February 11 Hearing for H.B. 289
A hearing was held in Maryland’s State House on Thursday, Feb. 12, for House Bill 289, which would end the use of live animals in medical education. Five Maryland physicians testified in person in support of the bill, including former Maryland state secretary of health and mental hygiene Martin Wasserman, M.D., J.D., F.A.A.P.; Baltimore resident Richard Bruno, M.D.; Pradip Sahdev, M.D., F.A.C.S., of Kensington; Barbara Wasserman, M.D., of Ellicott City; and Angie Eakin, M.D., of Bethesda. Twenty-six Maryland physicians signed a letter of support. Two faculty members and a representative from Johns Hopkins School of Medicine were present to testify in opposition to the bill. Several delegates appeared to respond favorably to the bill, including Delegates Karen Lewis Young, Terri L. Hill, Bonnie L. Cullison, and Dan K. Morhaim, who all questioned why Johns Hopkins University School of Medicine has not yet removed live animal labs from its curriculum, when 99 percent of other medical schools have. To watch a video recording of the hearing, follow this link (discussion begins at 2:03:00).
Highlights from the Hearing
Comments from the Physician Panel
“My alma mater, Johns Hopkins, has always been a leader in medical training, with the exception of this single area—introductory surgical instruction,” said Martin Wasserman, M.D., J.D., F.A.A.P. “Maryland should adopt this legislation before Johns Hopkins University School of Medicine is the only U.S. medical school still using animals to teach students.”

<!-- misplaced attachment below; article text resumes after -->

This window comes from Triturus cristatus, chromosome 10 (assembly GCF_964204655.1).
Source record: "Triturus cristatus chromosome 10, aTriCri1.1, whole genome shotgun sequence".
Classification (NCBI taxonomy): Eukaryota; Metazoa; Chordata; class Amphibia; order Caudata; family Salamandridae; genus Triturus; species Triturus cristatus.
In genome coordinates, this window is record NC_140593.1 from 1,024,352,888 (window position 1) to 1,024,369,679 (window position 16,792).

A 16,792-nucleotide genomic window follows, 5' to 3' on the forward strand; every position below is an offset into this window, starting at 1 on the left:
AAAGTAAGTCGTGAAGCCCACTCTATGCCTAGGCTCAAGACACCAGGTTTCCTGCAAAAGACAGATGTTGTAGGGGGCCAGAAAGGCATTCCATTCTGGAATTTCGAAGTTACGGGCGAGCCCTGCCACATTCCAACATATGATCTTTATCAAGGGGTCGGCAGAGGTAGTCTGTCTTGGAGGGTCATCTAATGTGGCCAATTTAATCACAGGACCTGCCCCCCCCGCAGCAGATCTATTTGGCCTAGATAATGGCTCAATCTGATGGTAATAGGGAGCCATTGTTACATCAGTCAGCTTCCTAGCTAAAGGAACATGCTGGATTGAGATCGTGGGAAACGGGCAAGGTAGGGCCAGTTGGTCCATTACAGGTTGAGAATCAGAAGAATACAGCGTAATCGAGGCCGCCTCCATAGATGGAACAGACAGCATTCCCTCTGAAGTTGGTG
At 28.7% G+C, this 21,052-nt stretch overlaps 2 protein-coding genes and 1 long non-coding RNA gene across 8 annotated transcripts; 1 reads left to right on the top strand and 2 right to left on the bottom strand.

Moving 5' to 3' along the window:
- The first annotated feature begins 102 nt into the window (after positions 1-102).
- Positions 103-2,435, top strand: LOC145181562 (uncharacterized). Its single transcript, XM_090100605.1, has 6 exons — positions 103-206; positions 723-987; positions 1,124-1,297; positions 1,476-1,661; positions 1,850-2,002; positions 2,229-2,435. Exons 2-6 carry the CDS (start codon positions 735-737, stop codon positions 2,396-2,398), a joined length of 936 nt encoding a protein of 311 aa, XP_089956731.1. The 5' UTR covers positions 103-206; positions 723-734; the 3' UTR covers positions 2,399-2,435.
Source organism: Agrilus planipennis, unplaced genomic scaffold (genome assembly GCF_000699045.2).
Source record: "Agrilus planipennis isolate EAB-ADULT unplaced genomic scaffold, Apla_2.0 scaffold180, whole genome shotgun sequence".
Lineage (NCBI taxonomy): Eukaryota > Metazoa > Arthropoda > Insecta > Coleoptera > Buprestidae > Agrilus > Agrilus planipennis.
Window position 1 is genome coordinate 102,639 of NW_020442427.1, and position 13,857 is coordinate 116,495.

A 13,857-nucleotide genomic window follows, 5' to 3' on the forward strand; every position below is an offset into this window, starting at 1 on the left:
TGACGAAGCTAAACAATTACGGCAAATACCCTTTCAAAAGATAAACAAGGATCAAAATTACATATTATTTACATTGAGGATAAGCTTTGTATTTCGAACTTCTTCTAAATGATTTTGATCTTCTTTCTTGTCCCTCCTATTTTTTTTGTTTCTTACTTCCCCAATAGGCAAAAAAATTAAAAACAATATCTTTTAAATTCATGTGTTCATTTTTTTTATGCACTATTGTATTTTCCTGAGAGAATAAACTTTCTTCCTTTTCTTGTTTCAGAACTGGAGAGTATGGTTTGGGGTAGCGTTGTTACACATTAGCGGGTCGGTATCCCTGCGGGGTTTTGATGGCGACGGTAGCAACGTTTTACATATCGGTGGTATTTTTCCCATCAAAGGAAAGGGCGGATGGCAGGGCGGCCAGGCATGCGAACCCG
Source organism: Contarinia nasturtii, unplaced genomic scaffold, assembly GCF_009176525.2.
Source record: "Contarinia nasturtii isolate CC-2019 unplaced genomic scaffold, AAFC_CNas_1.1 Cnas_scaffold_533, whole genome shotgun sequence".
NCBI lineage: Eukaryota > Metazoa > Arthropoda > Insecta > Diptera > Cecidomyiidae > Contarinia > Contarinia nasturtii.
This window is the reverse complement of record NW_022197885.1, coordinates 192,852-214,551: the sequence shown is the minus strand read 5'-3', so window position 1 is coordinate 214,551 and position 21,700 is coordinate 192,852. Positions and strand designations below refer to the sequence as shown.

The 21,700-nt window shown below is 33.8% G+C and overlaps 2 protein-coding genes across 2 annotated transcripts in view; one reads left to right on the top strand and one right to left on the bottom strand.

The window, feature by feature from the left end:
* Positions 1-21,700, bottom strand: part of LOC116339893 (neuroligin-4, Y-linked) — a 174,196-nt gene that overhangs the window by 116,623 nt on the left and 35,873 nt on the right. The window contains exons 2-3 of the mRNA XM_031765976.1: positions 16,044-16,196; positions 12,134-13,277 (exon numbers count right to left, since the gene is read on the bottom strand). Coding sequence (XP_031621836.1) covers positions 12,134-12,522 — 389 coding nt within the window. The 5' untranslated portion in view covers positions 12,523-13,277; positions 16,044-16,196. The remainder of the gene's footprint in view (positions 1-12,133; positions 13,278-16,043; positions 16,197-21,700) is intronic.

“Using live pigs to teach medical students about how the human body works is unnecessary and outdated. Surgical skills can be taught using modern simulators which are currently used at 99 percent of medical schools in the U.S. and Canada,” said Richard Bruno, M.D.
“Every one of the 44 U.S. medical schools that has opened since 1979 has designed a curriculum completely free of animal use,” said physician Angie Eakin, M.D.
Comments from Johns Hopkins University Faculty
“This is not in replacement for their clinical; this is in addition to,” said Nancy Hueppchen, M.D., Associate Dean for Undergraduate Medical Education, Johns Hopkins School of Medicine. “…This is an experience that allows students to have a deeper responsibility for a patient in the operating room or critical care setting that they wouldn’t otherwise get.”
“We believe that there is added educational value to the use of live animals in this surgical laboratory. I cannot comment on the decisions or the beliefs of the other medical schools who have elected to stop using this,” said Henry Fessler, M.D., Assistant Dean of Undergraduate Medical Education, Johns Hopkins University School of Medicine.
To see a full copy of the transcript from the hearing, go to http://www.pcrm.org/sites/default/files/HGO-Committee-Hearing.pdf
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